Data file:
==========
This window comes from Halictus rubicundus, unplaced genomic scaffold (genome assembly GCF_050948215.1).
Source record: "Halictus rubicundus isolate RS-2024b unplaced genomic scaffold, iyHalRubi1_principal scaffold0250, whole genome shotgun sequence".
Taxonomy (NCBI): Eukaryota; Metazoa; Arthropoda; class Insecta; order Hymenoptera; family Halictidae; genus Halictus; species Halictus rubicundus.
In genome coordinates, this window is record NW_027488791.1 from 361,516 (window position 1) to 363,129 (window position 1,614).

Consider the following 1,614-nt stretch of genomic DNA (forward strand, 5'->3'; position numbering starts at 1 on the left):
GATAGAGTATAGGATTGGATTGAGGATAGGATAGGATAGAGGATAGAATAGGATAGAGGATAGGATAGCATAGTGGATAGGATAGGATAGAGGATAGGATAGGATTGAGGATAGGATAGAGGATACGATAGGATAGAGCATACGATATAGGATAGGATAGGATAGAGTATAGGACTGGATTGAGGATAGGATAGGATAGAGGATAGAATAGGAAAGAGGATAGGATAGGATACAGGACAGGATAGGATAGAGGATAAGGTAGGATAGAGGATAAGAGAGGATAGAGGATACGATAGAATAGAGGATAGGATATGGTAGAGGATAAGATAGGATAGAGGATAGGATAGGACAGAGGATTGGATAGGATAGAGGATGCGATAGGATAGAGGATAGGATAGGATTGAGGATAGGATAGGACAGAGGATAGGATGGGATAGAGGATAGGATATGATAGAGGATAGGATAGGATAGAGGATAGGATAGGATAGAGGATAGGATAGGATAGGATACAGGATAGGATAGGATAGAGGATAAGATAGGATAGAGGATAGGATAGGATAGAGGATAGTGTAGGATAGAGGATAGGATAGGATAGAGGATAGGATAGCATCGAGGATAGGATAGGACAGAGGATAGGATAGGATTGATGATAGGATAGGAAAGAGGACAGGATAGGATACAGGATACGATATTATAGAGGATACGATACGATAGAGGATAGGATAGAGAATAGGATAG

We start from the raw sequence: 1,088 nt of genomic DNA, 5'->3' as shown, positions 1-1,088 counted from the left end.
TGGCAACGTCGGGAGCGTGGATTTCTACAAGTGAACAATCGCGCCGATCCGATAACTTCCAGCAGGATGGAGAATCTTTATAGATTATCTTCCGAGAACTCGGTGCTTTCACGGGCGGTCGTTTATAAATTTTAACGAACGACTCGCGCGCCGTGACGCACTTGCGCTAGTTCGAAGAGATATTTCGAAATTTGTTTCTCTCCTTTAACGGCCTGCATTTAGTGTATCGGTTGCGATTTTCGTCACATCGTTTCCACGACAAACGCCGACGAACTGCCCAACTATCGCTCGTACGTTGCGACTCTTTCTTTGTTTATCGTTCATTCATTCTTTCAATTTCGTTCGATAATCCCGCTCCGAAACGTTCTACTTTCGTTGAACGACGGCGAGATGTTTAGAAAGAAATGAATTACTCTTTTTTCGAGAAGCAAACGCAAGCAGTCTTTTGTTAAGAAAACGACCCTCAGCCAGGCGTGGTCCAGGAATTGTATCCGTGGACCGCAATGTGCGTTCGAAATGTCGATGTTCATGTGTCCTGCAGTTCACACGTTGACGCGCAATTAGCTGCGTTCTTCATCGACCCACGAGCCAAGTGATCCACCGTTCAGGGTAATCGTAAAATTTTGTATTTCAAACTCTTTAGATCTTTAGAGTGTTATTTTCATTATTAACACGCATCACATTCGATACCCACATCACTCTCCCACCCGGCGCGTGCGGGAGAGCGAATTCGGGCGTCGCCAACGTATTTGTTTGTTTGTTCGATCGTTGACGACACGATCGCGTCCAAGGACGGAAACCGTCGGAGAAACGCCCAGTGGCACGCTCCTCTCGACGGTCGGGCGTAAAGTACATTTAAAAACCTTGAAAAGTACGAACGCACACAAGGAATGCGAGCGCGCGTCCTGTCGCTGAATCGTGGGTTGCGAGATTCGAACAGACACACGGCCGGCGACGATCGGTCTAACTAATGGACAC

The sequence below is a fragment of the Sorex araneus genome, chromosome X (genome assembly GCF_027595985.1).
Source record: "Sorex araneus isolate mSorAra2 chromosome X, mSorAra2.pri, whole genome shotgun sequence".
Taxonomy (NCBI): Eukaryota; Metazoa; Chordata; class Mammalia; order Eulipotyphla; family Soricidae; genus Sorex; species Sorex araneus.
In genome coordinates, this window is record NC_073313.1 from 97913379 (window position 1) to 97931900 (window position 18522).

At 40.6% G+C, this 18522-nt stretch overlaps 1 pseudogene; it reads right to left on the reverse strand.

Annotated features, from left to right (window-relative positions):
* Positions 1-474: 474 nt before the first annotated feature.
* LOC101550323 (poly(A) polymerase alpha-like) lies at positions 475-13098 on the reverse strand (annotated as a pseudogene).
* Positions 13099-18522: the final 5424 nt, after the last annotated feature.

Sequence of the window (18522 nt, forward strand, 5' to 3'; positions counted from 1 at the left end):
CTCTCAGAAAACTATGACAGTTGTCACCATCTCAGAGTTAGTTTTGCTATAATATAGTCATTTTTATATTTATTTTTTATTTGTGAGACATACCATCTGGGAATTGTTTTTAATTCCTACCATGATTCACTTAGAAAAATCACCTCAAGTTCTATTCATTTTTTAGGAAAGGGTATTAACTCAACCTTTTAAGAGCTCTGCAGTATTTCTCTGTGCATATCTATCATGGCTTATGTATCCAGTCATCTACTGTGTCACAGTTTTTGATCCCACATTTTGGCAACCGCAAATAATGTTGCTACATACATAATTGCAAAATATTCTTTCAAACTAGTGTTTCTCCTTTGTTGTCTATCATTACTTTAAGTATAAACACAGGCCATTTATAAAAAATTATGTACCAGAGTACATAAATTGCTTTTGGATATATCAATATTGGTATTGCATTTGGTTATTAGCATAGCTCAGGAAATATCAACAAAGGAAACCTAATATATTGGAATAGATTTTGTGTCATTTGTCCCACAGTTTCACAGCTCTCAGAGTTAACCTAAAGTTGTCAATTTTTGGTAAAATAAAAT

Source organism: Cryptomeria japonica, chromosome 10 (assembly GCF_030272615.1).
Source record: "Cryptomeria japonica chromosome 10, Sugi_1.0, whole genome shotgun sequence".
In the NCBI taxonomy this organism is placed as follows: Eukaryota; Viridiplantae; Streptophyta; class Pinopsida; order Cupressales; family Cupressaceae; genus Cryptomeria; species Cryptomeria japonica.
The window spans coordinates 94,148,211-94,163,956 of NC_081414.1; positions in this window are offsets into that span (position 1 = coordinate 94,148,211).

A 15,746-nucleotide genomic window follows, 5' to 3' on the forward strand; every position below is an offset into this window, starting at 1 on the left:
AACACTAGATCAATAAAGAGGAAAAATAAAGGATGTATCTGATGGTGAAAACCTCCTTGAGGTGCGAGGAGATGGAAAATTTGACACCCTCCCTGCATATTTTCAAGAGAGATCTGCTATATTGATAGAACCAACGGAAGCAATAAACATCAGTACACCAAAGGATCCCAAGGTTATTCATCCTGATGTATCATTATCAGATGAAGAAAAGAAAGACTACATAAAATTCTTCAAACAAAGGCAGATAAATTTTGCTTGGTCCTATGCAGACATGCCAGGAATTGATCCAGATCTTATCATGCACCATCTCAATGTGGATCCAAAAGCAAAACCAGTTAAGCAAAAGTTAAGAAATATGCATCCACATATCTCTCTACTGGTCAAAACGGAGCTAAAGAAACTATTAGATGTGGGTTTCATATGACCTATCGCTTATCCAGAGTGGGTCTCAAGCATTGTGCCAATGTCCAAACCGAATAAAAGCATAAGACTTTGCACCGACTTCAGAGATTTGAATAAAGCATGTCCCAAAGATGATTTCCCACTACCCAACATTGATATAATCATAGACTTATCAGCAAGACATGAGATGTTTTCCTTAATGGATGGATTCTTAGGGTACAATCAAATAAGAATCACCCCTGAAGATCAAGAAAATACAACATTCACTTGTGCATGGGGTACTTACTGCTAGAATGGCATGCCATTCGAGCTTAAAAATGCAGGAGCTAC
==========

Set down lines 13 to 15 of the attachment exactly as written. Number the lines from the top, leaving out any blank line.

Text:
At 40.6% G+C, this 18522-nt stretch overlaps 1 pseudogene; it reads right to left on the reverse strand.

Annotated features, from left to right (window-relative positions):
* Positions 1-474: 474 nt before the first annotated feature.